Especially if you wear them on your belt, there’s every chance you’ll occasionally bash them in to things, and for sure, you’ll drop them on the ground sometimes, too. So protective cases are probably a good idea.
Maybe a directory listing repeater frequencies (although we found the directory most useful for pointing us to websites of local repeater frequency coordinator groups and then accessing their more up-to-date lists).
And maybe some type of base station antenna to mount on your house/retreat roof, but that’s another subject worthy of its own separate discussion.
The best value two-way HT type radio for most purposes is the Baofeng UV-5R or its slightly more powerful and expensive newer sibling, the Baofeng F8HP. They are both capable of transmitting on Ham frequencies, GMRS, FRS and MURS unlicensed frequencies, and land-mobile frequencies too.
The radio by itself will benefit from adding additional options to it. We suggest the following should be on your ‘shopping list’, but you don’t need to buy everything all at once.
- Baofeng UV-5R HT – about $35 each – as many as are reasonably required for your group, plus some spares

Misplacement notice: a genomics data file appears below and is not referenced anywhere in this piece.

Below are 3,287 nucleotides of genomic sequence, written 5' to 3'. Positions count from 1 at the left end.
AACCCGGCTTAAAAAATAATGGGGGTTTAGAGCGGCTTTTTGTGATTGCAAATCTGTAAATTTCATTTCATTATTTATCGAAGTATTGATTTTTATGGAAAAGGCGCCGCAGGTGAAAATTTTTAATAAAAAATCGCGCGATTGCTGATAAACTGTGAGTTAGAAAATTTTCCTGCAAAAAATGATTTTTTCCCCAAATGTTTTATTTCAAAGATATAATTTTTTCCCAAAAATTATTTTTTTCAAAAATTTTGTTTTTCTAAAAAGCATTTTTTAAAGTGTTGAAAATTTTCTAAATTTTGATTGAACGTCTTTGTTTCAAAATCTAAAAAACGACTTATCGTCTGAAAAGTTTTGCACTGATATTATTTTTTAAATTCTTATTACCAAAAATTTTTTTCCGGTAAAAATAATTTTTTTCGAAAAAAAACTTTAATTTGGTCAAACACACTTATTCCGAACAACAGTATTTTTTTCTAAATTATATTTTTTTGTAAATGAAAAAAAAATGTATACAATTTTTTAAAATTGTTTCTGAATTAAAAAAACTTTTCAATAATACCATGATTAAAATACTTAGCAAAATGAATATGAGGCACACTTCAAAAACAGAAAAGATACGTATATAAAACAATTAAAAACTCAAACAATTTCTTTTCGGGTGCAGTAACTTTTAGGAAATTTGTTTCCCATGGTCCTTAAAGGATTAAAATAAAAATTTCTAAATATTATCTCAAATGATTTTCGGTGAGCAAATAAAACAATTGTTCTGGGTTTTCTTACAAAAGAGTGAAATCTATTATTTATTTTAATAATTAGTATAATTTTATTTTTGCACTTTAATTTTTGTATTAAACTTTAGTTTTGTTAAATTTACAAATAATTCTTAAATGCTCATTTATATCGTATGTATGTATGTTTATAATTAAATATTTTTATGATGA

- Baofeng F8HP HT – If you have a slightly bigger budget, you get a lot more radio for about $30 more cost per unit. More range, better antenna, more power, greater battery capacity
- Nagoya 701 replacement handheld/portable antenna – less than $10 – one for each radio that will be used in a portable application, plus some spares
- Tram 1185 or other mobile antenna – about $30 – one for each vehicle that will have a radio in it, plus some spares, plus connector adapters as needed to match antenna connector to radio connector
- Spare batteries– about $5 – 10 each – most of the time, the standard battery will be sufficient for an ordinary day’s operations, but it is good to have a few spares ‘just in case’ or for extended operations and in anticipation of batteries eventually failing and needing replacement.
- Mobile battery replacement and 12V charger power supply – about $5 – 10 each. Any time you expect to have a radio in your vehicle for more than a short time, it makes sense to switch from battery power to vehicle power. So we’d recommend one of these for each vehicle that will have a radio in it on a regular basis (the same as your plan for mobile antennas) plus a spare or two. The 12V charger power supply is a great product too, and we’d suggest one or two of those also.
- Programming cable and software– less than $10 – we’d probably get two, just to be on the safe side.
- External speaker/microphone – $10 – 15 – or otherwise use the included earpiece with each radio.
- SWR Meter – units are available in the $40 and $60 price range. You only need one, but you do need one to ensure best antenna matching on external antennas.
Properly equipped, you’ll find your Baofeng radios a great choice and very helpful for your local/tactical communications.